Two Americans share Nobel economics prize
STOCKHOLM, Sweden, Oct. 10 (UPI) -- Two Americans share the 2011 Nobel Prize for Economics for work on the relationship of economic policy and macroeconomics, the Nobel committee said.
Thomas J. Sargent of New York University and Christopher A. Sims of Princeton University were awarded the prize "for their empirical research on cause and effect in the macroeconomy," the committee said in a release issued Monday from Stockholm, Sweden.
"This year's laureates in economic sciences have developed methods for answering ... questions regarding the causal relationship between economic policy and different macroeconomic variables such as GDP [gross domestic product], inflation, employment and investments," the release said.
Sargent demonstrated how structural macroeconometrics can be used to analyze permanent changes in economic policy, which could be applied to study macroeconomic relationships when households and firms adjust their expectations parallel to economic developments, the committee said.
Sims developed a method based on so-called vector auto-regression to analyze how the economy is affected by temporary changes in policy and other factors.
While the two worked independently, their contributions complement each other in several ways, the committee said. Their work in the 1970s and 1980s has been adopted by researchers and policymakers worldwide, and the methods they developed remain essential in macroeconomic analysis.
Markets follow Europe, head higher
NEW YORK, Oct. 10 (UPI) -- U.S. markets rallied early Monday following gains in Europe sparked by comments from the German chancellor and French president concerning bank rescues.
Chancellor Angela Merkel and President Nicolas Sarkozy met Sunday and announced they were working out plans to recapitalize Europe's banks and restructure Greece's debt.
Details were sparse, indicating the negotiations were far from over, but investors in Europe were encouraged by the news.
On Wall Street, in late morning trading, the Dow Jones industrial average added 273.67 points or 2.46 percent to 11,376.79. The Standard & Poor's 500 index added 32.63 points or 2.82 percent to 1,188.09. The Nasdaq composite index gained 75.94 or 3.06 percent to 2,555.29.
Report documents abuses in Afghan prisons
KABUL, Afghanistan, Oct. 10 (UPI) -- Prisoners in some Afghan-run prisons were systematically tortured, including being suspended and subjected to electrical shock, a U.N. report said Monday.
The report, filed by the United Nations Assistance Mission in Afghanistan, indicated abuse had occurred in 47 facilities in 24 of the country's 34 provinces, but it "is not a de facto institutional policy directed or ordered by the highest levels of [National Directorate of Security] leadership or the government."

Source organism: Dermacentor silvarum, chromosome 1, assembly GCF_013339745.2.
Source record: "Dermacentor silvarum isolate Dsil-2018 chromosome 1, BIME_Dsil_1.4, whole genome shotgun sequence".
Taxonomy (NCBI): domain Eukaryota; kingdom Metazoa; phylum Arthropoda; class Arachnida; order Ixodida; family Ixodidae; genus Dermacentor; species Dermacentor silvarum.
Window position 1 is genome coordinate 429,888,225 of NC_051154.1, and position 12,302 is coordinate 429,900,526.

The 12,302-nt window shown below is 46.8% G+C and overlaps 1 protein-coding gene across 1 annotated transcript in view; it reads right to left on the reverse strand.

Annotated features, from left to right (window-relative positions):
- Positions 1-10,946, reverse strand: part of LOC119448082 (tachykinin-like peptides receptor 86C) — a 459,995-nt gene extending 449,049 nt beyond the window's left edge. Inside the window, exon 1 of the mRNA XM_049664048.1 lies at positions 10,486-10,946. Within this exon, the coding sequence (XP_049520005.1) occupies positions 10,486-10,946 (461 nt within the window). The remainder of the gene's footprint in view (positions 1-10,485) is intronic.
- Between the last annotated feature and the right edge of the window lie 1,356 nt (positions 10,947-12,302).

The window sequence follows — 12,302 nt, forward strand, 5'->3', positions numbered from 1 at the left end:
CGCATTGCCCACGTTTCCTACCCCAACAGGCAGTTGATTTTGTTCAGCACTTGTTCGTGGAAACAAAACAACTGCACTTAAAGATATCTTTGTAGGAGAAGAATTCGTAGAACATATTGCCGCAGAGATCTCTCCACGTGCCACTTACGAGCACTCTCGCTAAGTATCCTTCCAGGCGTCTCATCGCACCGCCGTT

The U.N. mission interviewed 379 pre-trial detainees and convicted prisoners, with 324 of the people interviewed detained by NDS or Afghan National Police forces for national security crimes, such as suspicion of being Taliban fighters, suicide attack facilitators or involved in production of improvised explosive devices, among other things. NDS and ANP are the main Afghan security forces that detain and arrest conflict-related detainees. The NDS is responsible for investigating national security crimes and interrogating such detainees.
The report said investigators found "compelling evidence" NDS officials at five facilities tortured detainees to get confessions and information. UNAMA said it was investigating allegations of torture at 15 other facilities.
Research raises questions in anthrax case
WASHINGTON, Oct. 10 (UPI) -- Scientists say chemicals found in anthrax that killed five people and made 17 ill in 2001 raise questions about whether the FBI targeted the right suspect.
The New York Times said the findings, to be published in a coming issue of the Journal of Bioterrorism & Biodefense, suggest that Army biodefense expert Bruce E. Ivins, identified by the FBI as the suspect after he committed suicide, may have been innocent or had help in obtaining the anthrax powder.
Three scientists say in a research paper the chemicals in the anthrax, including the presence of tin, suggest extensive manufacturing skill, in contrast to federal statements that the attack germs were unsophisticated.
A Times review of FBI documents showed bureau scientists had focused on tin early in their eight-year investigation as an "element of interest" and what the newspaper called a "critical clue" in the case. But the FBI later discontinued its investigation and never provided a detailed account of how the powder was made.
The chairwoman of a National Academy of Sciences panel that spent 1 1/2 years reviewing the FBI's work and the director of a new review by the Government Accountability Office said the paper raised important questions, the Times said.
Police re-enact baby's possible kidnapping
KANSAS CITY, Mo., Oct. 10 (UPI) -- Investigators in the case of missing 10-month-old Lisa Irwin said they re-created a possible kidnapping scenario at her parents' home in Kansas City, Mo.
Detectives and FBI agents re-staged a break-in Sunday, climbing through a window to gain access to the home of Jeremy Irwin and Deborah Bradley, ABC News reported Monday.
Lisa disappeared last Monday.
Investigators broke in to test the story told by the infant's parents -- that a kidnapper entered their home and took her while Irwin was at work and Bradley slept.
In the scenario re-created by investigators, the intruder could have entered through a window, walked through the kitchen and a doorway and toward the nursery.
Police have been suspicious of the parents' story, ABC News said.
Bradley said police accused her of having done something to her child and of failing a lie-detector test. Police said they could not comment on Bradley's allegations and that she's "free to say whatever she wants."